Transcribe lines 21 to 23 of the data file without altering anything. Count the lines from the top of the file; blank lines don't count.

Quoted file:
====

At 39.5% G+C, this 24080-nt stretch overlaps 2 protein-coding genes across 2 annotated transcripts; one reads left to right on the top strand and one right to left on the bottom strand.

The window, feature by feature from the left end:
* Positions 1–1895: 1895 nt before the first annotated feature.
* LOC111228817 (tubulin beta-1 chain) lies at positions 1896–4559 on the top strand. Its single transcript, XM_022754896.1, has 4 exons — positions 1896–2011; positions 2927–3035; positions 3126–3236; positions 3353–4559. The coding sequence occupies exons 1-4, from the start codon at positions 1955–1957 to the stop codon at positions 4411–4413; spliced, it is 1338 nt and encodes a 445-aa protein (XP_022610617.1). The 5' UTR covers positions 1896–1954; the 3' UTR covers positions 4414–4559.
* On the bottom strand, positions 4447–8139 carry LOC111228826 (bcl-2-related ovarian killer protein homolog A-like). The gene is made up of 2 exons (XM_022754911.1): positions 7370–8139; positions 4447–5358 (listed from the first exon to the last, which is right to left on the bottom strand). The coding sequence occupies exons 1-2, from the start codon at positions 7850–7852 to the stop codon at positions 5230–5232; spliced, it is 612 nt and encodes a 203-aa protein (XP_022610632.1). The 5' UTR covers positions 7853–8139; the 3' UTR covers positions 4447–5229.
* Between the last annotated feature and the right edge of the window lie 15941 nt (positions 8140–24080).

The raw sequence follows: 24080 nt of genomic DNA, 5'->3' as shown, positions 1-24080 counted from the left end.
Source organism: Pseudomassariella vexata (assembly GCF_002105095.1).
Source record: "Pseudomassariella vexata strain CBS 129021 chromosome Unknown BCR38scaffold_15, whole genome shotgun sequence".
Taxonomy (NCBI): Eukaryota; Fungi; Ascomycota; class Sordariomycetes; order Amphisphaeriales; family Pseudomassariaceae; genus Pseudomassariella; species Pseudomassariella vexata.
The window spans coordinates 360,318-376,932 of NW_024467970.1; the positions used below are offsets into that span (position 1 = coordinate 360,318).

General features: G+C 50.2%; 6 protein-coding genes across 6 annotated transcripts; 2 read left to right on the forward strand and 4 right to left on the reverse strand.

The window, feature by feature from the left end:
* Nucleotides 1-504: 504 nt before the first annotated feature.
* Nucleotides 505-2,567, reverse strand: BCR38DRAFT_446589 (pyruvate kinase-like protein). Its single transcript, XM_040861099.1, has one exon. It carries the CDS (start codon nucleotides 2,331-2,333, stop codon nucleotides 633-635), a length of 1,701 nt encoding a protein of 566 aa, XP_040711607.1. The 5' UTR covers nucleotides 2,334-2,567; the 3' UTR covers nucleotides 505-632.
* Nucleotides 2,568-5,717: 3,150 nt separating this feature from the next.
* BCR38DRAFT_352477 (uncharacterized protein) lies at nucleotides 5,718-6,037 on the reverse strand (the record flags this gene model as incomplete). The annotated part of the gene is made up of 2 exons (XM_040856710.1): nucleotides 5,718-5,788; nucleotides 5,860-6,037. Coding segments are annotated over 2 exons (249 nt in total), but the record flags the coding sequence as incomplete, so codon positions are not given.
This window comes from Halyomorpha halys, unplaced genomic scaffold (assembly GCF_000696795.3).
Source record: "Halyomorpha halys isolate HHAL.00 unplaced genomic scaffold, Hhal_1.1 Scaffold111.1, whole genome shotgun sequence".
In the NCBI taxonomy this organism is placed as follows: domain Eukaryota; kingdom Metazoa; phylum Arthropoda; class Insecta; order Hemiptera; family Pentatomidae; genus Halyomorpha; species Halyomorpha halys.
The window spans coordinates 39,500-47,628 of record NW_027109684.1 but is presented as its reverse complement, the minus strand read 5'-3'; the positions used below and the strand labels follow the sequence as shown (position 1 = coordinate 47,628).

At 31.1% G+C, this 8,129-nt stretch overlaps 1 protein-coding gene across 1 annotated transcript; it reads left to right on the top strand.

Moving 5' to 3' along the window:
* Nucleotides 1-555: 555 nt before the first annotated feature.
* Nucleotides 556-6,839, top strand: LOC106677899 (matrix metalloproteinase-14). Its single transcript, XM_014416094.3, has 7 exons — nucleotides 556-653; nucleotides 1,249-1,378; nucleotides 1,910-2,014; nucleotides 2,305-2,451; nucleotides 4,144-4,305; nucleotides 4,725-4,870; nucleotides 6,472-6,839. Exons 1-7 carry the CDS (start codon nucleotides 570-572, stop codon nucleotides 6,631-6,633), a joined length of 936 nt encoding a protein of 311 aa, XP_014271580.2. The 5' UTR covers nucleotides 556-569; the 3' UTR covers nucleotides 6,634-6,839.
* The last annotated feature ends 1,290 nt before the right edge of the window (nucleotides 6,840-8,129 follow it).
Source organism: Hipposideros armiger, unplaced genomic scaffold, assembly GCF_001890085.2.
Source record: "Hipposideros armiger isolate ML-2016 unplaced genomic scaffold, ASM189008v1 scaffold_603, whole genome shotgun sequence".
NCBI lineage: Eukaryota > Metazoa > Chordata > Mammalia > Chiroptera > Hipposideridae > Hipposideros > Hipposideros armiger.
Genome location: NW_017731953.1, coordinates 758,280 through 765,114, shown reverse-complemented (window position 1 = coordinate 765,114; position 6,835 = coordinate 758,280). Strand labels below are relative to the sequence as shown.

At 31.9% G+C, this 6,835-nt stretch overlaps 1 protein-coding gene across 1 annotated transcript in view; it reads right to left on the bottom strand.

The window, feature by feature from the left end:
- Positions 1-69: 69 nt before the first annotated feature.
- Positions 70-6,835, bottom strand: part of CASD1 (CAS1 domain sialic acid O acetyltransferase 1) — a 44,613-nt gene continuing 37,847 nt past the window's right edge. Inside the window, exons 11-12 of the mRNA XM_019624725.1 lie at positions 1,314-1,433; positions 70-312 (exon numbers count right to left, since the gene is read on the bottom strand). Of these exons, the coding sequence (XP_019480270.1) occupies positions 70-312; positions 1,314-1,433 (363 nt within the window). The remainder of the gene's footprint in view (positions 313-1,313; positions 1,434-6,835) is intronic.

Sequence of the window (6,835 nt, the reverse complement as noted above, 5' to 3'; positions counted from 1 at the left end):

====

The window spans coordinates 39,500-47,628 of record NW_027109684.1 but is presented as its reverse complement, the minus strand read 5'-3'; the positions used below and the strand labels follow the sequence as shown (position 1 = coordinate 47,628).

At 31.1% G+C, this 8,129-nt stretch overlaps 1 protein-coding gene across 1 annotated transcript; it reads left to right on the top strand.

Moving 5' to 3' along the window: